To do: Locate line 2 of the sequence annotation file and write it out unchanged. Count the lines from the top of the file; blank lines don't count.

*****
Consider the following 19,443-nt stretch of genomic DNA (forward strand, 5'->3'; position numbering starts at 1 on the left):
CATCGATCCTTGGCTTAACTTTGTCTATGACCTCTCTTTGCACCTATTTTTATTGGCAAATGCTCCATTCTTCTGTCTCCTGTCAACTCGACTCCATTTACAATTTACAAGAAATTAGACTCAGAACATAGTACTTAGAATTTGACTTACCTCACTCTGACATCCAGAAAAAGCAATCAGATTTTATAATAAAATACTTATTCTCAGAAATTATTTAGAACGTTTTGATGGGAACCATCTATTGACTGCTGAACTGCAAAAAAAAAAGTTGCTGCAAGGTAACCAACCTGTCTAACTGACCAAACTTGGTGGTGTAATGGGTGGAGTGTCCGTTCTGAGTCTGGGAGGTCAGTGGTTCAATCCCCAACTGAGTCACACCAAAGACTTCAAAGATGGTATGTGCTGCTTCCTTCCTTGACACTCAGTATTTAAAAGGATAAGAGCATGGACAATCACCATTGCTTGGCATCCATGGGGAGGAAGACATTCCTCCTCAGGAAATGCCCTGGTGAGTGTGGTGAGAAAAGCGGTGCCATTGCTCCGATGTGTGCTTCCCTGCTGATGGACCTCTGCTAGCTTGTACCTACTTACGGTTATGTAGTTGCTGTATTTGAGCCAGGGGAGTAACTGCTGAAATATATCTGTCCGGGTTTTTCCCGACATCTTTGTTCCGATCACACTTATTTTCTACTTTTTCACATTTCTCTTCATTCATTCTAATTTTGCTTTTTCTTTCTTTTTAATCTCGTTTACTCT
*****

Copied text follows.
CATCGATCCTTGGCTTAACTTTGTCTATGACCTCTCTTTGCACCTATTTTTATTGGCAAATGCTCCATTCTTCTGTCTCCTGTCAACTCGACTCCATTTACAATTTACAAGAAATTAGACTCAGAACATAGTACTTAGAATTTGACTTACCTCACTCTGACATCCAGAAAAAGCAATCAGATTTTATAATAAAATACTTATTCTCAGAAATTATTTAGAACGTTTTGATGGGAACCATCTATTGACTGCTGAACTGCAAAAAAAAAAGTTGCTGCAAGGTAACCAACCTGTCTAACTGACCAAACTTGGTGGTGTAATGGGTGGAGTGTCCGTTCTGAGTCTGGGAGGTCAGTGGTTCAATCCCCAACTGAGTCACACCAAAGACTTCAAAGATGGTATGTGCTGCTTCCTTCCTTGACACTCAGTATTTAAAAGGATAAGAGCATGGACAATCACCATTGCTTGGCATCCATGGGGAGGAAGACATTCCTCCTCAGGAAATGCCCTGGTGAGTGTGGTGAGAAAAGCGGTGCCATTGCTCCGATGTGTGCTTCCCTGCTGATGGACCTCTGCTAGCTTGTACCTACTTACGGTTATGTAGTTGCTGTATTTGAGCCAGGGGAGTAACTGCTGAAATATATCTGTCCGGGTTTTTCCCGACATCTTTGTTCCGATCACACTTATTTTCTACTTTTTCACATTTCTCTTCATTCATTCTAATTTTGCTTTTTCTTTCTTTTTAATCTCGTTTACTCT